Message from Chief Perrotti: I’m retiring.
Yale Police Department Chief James A. Perrotti will retire at the end of June, he told his colleagues Thursday afternoon. Perrotti has spent 37 years as a YPD officer, the last 12 as chief. In that time, he has experienced success and faced challenges including the murders of two Yale students. Yale administrators said Perrotti’s tenure has transformed the Department and the University, and as a whole has drastically improved the technology, training and professionalism of the YPD.
“It’s been a long time,” Perrotti said in an interview Thursday night. “I’m lucky I get to choose the time when I go out, and I’m going out with a smile.”
Perrotti is the second Yale security official to retire in the last few months. The director of Yale Security, an unarmed force that assists the YPD, retired at the end of last year as part of the organization’s restructuring, and former New Haven Police Chief Francisco Ortiz has taken over Security operations.
Deputy Secretary Martha Highsmith, who oversees campus security, said the University will release plans for finding Perrotti’s successor in the next few weeks. She declined to comment on Ortiz’s prospects to become the new police chief.
University President Richard Levin said Perrotti has been an “exceptionally able chief and a great servant of the University.” Levin said news about the next chief will be forthcoming.
This summer, Perrotti said, he has plans to take the longest vacation since he began his career — traveling across New England, relaxing and riding his bicycle. He has already been approached about other jobs, he said, but will not consider any until September.
Administrators said Perrotti has turned down higher-paying security jobs in the private sector many times while at Yale. Highsmith said Perrotti has transformed the YPD into the professional police force it is today.
“He’s just one of the best,” she said. “His influence will be felt here for years and years to come.”
Perrotti joined the YPD in 1973, when Yale police officers did not wear uniforms. Even when they started in the late 1970s, the uniforms were almost identical to the ones worn by bus drivers at the time, Perrotti said.
“They were so embarrassed that they tried to hide themselves during the day,” Highsmith said. It was almost as if the University did not want them to look like police, Perrotti said.
Today, it is hard to distinguish between YPD and New Haven police officers because their uniforms, vehicles, tactics and policing strategies are so similar, in large part due to Perrotti’s efforts, said University Secretary Linda Lorimer.
In the early 1990s, at the time when New Haven was averaging 30 murders a year, University President Richard Levin made improving safety at Yale a priority, and Perrotti took charge of the effort in the past decade.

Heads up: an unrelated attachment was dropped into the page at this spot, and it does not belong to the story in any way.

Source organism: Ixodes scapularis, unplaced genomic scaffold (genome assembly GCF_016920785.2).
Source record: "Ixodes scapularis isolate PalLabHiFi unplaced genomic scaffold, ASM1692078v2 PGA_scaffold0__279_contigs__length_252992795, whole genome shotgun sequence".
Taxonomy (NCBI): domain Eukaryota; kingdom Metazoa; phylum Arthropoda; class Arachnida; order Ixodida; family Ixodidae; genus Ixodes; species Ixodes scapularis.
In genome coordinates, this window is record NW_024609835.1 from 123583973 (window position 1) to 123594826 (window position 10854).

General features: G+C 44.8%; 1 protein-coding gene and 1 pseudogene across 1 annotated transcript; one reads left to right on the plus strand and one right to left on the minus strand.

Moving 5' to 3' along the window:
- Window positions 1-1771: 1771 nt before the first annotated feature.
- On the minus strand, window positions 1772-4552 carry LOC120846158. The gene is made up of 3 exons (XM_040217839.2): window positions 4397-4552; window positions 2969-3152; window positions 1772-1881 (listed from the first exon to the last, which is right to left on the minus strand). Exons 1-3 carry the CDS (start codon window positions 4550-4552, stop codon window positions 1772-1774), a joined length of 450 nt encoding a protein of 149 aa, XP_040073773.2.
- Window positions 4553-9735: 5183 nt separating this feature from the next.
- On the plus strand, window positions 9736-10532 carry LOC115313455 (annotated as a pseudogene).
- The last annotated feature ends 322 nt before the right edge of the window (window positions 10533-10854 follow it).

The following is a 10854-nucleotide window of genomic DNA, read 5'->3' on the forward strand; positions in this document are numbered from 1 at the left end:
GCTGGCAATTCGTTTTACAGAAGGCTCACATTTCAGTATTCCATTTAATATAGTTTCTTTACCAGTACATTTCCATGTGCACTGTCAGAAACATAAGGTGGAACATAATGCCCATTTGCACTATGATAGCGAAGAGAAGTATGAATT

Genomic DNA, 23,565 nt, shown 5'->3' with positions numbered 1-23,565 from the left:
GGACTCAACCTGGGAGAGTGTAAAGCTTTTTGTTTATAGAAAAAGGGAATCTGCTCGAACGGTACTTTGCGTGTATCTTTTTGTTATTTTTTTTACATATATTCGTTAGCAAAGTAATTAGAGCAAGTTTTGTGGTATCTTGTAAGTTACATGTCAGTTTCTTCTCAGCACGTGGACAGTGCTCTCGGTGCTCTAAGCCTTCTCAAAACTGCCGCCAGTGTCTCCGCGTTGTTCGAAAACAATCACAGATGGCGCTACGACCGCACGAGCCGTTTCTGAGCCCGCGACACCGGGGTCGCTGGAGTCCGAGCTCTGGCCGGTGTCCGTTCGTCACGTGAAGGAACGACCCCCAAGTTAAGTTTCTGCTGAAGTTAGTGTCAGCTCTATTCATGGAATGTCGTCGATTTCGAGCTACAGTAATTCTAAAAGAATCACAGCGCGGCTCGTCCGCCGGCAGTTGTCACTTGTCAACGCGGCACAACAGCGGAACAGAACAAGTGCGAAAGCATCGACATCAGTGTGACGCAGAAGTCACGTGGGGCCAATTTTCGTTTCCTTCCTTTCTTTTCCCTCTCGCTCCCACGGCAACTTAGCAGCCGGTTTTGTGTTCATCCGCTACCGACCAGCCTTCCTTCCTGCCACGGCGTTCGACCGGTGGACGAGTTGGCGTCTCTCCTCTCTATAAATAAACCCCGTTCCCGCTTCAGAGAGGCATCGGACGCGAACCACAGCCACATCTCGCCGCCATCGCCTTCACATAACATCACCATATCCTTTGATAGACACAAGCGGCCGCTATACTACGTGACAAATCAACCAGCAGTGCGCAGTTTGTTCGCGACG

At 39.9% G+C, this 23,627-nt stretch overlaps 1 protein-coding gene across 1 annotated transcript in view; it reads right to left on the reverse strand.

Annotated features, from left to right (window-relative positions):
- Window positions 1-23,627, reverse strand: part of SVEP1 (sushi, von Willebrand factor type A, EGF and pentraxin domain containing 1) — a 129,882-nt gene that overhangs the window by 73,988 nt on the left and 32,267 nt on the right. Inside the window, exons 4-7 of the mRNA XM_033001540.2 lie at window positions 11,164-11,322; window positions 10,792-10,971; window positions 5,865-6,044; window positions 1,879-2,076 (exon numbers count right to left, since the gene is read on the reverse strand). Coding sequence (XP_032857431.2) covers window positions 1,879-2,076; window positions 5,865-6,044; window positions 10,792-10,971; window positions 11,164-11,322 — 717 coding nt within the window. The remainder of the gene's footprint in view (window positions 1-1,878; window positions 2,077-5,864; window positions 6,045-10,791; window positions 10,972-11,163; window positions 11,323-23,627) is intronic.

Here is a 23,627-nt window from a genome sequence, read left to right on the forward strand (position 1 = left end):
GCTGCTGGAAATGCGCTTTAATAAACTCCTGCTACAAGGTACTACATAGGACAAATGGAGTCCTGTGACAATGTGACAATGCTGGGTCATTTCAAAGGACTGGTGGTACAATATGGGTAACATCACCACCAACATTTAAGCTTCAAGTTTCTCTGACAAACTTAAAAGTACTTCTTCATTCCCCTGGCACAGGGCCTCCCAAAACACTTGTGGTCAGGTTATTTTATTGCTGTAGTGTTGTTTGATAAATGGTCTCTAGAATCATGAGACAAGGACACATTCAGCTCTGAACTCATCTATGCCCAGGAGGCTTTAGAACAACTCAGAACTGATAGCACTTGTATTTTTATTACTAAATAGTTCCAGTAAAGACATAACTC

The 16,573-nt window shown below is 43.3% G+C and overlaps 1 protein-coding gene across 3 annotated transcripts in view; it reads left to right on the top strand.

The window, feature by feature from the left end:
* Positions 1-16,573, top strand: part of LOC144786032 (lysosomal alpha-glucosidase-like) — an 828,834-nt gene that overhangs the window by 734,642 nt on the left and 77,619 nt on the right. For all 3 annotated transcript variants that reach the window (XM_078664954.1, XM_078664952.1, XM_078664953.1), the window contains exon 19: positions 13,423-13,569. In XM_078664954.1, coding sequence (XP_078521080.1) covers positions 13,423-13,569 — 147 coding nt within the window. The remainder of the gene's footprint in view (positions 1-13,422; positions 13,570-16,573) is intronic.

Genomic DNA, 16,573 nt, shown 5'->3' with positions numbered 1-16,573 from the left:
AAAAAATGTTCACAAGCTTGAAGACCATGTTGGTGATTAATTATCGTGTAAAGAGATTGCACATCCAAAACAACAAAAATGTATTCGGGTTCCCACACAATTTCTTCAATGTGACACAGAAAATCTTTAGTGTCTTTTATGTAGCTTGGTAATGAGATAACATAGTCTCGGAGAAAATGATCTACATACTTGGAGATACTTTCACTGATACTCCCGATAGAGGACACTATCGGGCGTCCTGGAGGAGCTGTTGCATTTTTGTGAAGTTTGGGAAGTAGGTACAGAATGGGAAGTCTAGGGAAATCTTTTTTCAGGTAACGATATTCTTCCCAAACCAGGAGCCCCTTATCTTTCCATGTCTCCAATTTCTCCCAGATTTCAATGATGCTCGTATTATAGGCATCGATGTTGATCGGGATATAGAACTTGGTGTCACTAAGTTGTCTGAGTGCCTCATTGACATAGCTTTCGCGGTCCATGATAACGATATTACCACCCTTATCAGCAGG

Yale administrators chose Perrotti, then assistant chief, to take over the department in 1998, after performing a national search, said Highsmith, who was part of the hiring process.
Once in charge, Perrotti streamlined the organization. He also encouraged officers to expand their skill sets from simple physical security into areas such as forensics and bomb detection. Perrotti himself was the first YPD officer to have graduated from the National Academy of the FBI. The experience, he said, was the highlight of his career.
Reflecting on his time at Yale, Perrotti said he is proud of a number of his accomplishments, including reducing campus crime and bringing the YPD to a new state-of-the-art facility on Ashmun Street.
When Perrotti arrived at the YPD, it was based in the basement of Welch Hall on Old Campus. It later moved to a cramped three-story building on Sachem Street that was not much better. But five years ago, the YPD finally moved into its current home.
Perrotti’s push to make the YPD a professional and fully investigative police force won him many friends in the region’s local, state and federal law enforcement agencies, Highsmith said. Perrotti said having good rapport with colleagues in other law enforcement agencies was important for dealing with crises.
“An emergency is the wrong time to meet your colleagues,” Perrotti said. “You need to have a working relationship long before that.”
But within a month of becoming police chief, an emergency is what he had: Suzanne Jovin ’99 was murdered, and the case is still unsolved. Perrotti said dealing with previous tragedies such as the shooting death of Christian Prince ’93 in 1991 prepared him for working effectively in highly stressful situations.
Then just this year, the murder of student Annie Le GRD ’13 rocked the University, and Perrotti again had to oversee the murder investigation of a person it was his job to protect.
“Those are the kind of things that stay with you,” he said. “They impact you literally forever. The possibility of violence against any member of our community is what still keeps me awake at night.”
Perrotti, who colleagues said is modest to a fault, stressed that none of his successes would have been possible without the support of the University and of men and women of the YPD.
The chief said he had a final message for Yale Students: “I have been honored and privileged to serve you.”
Nora Caplan-Bricker contributed reporting.
Correction: March 26, 2010
An earlier version of this article misstated the average number of murders in New Haven in the 1990s. It was about 30 a year, not 40.